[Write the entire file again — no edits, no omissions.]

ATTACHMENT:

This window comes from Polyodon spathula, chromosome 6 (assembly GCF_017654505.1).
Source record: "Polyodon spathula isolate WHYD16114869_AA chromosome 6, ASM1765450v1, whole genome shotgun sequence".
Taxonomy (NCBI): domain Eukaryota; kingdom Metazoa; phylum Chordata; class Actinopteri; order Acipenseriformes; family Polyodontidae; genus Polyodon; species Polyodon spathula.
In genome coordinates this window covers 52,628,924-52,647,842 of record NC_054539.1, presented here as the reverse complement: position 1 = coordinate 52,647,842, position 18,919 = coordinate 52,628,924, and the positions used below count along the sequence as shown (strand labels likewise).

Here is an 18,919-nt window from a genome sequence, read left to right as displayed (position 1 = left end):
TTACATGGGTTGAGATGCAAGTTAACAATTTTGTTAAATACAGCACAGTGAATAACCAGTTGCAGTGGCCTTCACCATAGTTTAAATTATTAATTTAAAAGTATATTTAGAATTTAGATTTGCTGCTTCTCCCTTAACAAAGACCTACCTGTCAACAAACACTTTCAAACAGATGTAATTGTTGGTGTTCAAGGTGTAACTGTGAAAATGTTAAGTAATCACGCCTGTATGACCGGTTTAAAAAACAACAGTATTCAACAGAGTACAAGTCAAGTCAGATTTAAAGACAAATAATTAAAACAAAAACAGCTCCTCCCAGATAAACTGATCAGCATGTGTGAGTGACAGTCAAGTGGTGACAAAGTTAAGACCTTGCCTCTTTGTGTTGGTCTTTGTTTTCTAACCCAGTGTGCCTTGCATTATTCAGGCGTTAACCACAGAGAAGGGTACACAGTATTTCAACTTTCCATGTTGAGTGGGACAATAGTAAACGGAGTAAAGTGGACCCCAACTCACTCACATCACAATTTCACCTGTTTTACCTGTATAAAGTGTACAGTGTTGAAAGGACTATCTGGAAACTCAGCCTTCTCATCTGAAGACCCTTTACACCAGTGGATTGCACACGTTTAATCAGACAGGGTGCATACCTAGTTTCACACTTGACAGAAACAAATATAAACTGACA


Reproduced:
This window comes from Polyodon spathula, chromosome 6 (assembly GCF_017654505.1).
Source record: "Polyodon spathula isolate WHYD16114869_AA chromosome 6, ASM1765450v1, whole genome shotgun sequence".
Taxonomy (NCBI): domain Eukaryota; kingdom Metazoa; phylum Chordata; class Actinopteri; order Acipenseriformes; family Polyodontidae; genus Polyodon; species Polyodon spathula.
In genome coordinates this window covers 52,628,924-52,647,842 of record NC_054539.1, presented here as the reverse complement: position 1 = coordinate 52,647,842, position 18,919 = coordinate 52,628,924, and the positions used below count along the sequence as shown (strand labels likewise).

Here is an 18,919-nt window from a genome sequence, read left to right as displayed (position 1 = left end):
TTACATGGGTTGAGATGCAAGTTAACAATTTTGTTAAATACAGCACAGTGAATAACCAGTTGCAGTGGCCTTCACCATAGTTTAAATTATTAATTTAAAAGTATATTTAGAATTTAGATTTGCTGCTTCTCCCTTAACAAAGACCTACCTGTCAACAAACACTTTCAAACAGATGTAATTGTTGGTGTTCAAGGTGTAACTGTGAAAATGTTAAGTAATCACGCCTGTATGACCGGTTTAAAAAACAACAGTATTCAACAGAGTACAAGTCAAGTCAGATTTAAAGACAAATAATTAAAACAAAAACAGCTCCTCCCAGATAAACTGATCAGCATGTGTGAGTGACAGTCAAGTGGTGACAAAGTTAAGACCTTGCCTCTTTGTGTTGGTCTTTGTTTTCTAACCCAGTGTGCCTTGCATTATTCAGGCGTTAACCACAGAGAAGGGTACACAGTATTTCAACTTTCCATGTTGAGTGGGACAATAGTAAACGGAGTAAAGTGGACCCCAACTCACTCACATCACAATTTCACCTGTTTTACCTGTATAAAGTGTACAGTGTTGAAAGGACTATCTGGAAACTCAGCCTTCTCATCTGAAGACCCTTTACACCAGTGGATTGCACACGTTTAATCAGACAGGGTGCATACCTAGTTTCACACTTGACAGAAACAAATATAAACTGACA